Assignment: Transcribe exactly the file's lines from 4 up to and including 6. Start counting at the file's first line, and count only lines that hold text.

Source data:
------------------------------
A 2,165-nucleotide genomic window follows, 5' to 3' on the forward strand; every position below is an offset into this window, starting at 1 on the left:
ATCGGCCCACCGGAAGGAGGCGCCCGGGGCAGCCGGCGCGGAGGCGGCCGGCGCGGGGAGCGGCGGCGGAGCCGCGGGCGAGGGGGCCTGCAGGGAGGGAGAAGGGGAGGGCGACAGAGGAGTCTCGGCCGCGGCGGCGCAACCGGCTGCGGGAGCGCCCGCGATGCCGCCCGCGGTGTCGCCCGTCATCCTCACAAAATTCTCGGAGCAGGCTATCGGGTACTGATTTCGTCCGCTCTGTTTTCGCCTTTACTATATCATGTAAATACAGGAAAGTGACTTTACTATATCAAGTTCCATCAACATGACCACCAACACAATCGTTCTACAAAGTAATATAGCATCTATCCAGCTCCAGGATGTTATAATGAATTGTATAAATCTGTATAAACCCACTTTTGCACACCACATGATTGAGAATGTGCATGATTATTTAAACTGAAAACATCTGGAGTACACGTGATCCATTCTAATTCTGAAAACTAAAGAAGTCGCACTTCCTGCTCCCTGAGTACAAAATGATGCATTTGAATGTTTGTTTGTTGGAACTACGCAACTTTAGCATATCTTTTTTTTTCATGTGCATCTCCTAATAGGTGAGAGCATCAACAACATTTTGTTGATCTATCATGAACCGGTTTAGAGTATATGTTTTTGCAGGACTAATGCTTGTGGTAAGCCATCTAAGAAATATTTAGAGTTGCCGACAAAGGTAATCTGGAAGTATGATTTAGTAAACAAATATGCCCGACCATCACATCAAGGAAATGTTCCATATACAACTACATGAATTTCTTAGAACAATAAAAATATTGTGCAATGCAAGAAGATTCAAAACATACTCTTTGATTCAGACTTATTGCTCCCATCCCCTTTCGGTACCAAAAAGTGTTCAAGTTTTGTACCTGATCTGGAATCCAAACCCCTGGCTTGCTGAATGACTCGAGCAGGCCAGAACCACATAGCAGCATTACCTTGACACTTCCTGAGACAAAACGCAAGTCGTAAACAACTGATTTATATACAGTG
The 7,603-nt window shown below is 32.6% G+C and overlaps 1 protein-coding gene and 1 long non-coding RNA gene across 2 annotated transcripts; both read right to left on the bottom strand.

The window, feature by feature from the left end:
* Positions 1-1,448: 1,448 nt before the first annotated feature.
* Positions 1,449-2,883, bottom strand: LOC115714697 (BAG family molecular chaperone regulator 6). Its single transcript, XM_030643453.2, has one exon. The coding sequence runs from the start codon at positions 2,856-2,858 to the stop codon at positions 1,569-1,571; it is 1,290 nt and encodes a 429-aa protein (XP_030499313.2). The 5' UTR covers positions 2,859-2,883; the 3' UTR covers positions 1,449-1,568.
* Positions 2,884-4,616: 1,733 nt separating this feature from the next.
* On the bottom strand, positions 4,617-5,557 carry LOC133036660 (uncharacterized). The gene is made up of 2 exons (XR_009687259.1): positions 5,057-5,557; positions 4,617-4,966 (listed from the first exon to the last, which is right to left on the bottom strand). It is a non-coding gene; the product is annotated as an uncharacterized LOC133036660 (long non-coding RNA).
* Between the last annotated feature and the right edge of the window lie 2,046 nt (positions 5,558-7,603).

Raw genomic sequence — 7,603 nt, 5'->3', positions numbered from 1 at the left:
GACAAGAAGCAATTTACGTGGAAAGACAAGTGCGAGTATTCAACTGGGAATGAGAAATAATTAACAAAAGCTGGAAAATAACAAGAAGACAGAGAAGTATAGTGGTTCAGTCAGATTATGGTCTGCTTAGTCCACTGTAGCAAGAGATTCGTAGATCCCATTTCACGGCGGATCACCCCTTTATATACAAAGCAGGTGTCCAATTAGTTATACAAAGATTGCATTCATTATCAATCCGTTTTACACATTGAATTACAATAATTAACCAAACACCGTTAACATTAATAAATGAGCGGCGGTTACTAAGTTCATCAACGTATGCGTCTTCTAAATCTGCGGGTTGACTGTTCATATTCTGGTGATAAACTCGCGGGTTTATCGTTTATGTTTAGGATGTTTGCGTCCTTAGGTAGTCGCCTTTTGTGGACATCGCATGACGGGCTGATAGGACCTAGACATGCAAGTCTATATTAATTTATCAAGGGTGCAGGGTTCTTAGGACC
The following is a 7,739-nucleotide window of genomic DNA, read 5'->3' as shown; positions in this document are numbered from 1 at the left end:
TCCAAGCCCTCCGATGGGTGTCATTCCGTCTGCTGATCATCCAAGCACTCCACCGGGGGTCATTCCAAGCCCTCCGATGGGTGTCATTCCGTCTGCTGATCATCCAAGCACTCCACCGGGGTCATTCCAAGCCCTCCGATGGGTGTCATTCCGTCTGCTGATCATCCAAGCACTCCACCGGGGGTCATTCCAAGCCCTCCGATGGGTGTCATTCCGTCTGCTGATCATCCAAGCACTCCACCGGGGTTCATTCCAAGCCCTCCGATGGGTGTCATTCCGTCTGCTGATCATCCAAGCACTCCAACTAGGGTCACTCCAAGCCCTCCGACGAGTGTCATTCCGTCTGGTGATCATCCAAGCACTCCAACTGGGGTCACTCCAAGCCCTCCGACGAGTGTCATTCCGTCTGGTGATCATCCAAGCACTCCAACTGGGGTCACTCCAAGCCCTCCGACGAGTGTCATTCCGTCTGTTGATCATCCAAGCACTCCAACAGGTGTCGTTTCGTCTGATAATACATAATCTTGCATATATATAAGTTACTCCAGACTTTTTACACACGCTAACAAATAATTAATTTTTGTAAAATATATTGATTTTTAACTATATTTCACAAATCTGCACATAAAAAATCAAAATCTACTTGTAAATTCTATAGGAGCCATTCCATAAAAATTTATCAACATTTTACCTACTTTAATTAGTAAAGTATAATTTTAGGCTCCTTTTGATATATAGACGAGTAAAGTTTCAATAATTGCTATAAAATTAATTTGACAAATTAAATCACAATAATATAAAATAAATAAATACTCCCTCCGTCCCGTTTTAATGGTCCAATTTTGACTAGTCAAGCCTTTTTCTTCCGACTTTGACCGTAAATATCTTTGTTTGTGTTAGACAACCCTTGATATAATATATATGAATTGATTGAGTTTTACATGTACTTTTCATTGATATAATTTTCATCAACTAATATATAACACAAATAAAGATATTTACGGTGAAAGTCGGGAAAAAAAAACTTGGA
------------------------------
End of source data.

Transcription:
The window, feature by feature from the left end:
* Positions 1-1,448: 1,448 nt before the first annotated feature.
* Positions 1,449-2,883, bottom strand: LOC115714697 (BAG family molecular chaperone regulator 6). Its single transcript, XM_030643453.2, has one exon. The coding sequence runs from the start codon at positions 2,856-2,858 to the stop codon at positions 1,569-1,571; it is 1,290 nt and encodes a 429-aa protein (XP_030499313.2). The 5' UTR covers positions 2,859-2,883; the 3' UTR covers positions 1,449-1,568.